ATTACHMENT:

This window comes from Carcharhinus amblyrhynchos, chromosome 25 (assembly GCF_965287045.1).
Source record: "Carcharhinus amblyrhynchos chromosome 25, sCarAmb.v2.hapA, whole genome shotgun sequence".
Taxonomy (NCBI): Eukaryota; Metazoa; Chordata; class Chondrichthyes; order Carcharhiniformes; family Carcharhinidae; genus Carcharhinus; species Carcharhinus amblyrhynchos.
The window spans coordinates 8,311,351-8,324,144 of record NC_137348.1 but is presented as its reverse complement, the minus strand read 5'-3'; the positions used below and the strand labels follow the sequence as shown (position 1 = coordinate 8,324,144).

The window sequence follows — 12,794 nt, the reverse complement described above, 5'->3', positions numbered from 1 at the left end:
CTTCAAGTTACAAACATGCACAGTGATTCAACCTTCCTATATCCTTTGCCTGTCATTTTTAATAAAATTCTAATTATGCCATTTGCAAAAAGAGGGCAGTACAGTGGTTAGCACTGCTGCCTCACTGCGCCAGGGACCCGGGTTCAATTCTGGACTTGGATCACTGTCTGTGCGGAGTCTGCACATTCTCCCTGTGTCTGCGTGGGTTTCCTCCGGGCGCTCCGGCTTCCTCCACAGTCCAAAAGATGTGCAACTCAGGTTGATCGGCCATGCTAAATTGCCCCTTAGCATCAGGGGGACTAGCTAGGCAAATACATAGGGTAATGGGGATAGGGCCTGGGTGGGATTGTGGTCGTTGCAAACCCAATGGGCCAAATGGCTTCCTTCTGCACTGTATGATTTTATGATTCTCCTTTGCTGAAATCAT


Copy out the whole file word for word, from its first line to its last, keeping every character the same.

This window comes from Carcharhinus amblyrhynchos, chromosome 25 (assembly GCF_965287045.1).
Source record: "Carcharhinus amblyrhynchos chromosome 25, sCarAmb.v2.hapA, whole genome shotgun sequence".
Taxonomy (NCBI): Eukaryota; Metazoa; Chordata; class Chondrichthyes; order Carcharhiniformes; family Carcharhinidae; genus Carcharhinus; species Carcharhinus amblyrhynchos.
The window spans coordinates 8,311,351-8,324,144 of record NC_137348.1 but is presented as its reverse complement, the minus strand read 5'-3'; the positions used below and the strand labels follow the sequence as shown (position 1 = coordinate 8,324,144).

The window sequence follows — 12,794 nt, the reverse complement described above, 5'->3', positions numbered from 1 at the left end:
CTTCAAGTTACAAACATGCACAGTGATTCAACCTTCCTATATCCTTTGCCTGTCATTTTTAATAAAATTCTAATTATGCCATTTGCAAAAAGAGGGCAGTACAGTGGTTAGCACTGCTGCCTCACTGCGCCAGGGACCCGGGTTCAATTCTGGACTTGGATCACTGTCTGTGCGGAGTCTGCACATTCTCCCTGTGTCTGCGTGGGTTTCCTCCGGGCGCTCCGGCTTCCTCCACAGTCCAAAAGATGTGCAACTCAGGTTGATCGGCCATGCTAAATTGCCCCTTAGCATCAGGGGGACTAGCTAGGCAAATACATAGGGTAATGGGGATAGGGCCTGGGTGGGATTGTGGTCGTTGCAAACCCAATGGGCCAAATGGCTTCCTTCTGCACTGTATGATTTTATGATTCTCCTTTGCTGAAATCAT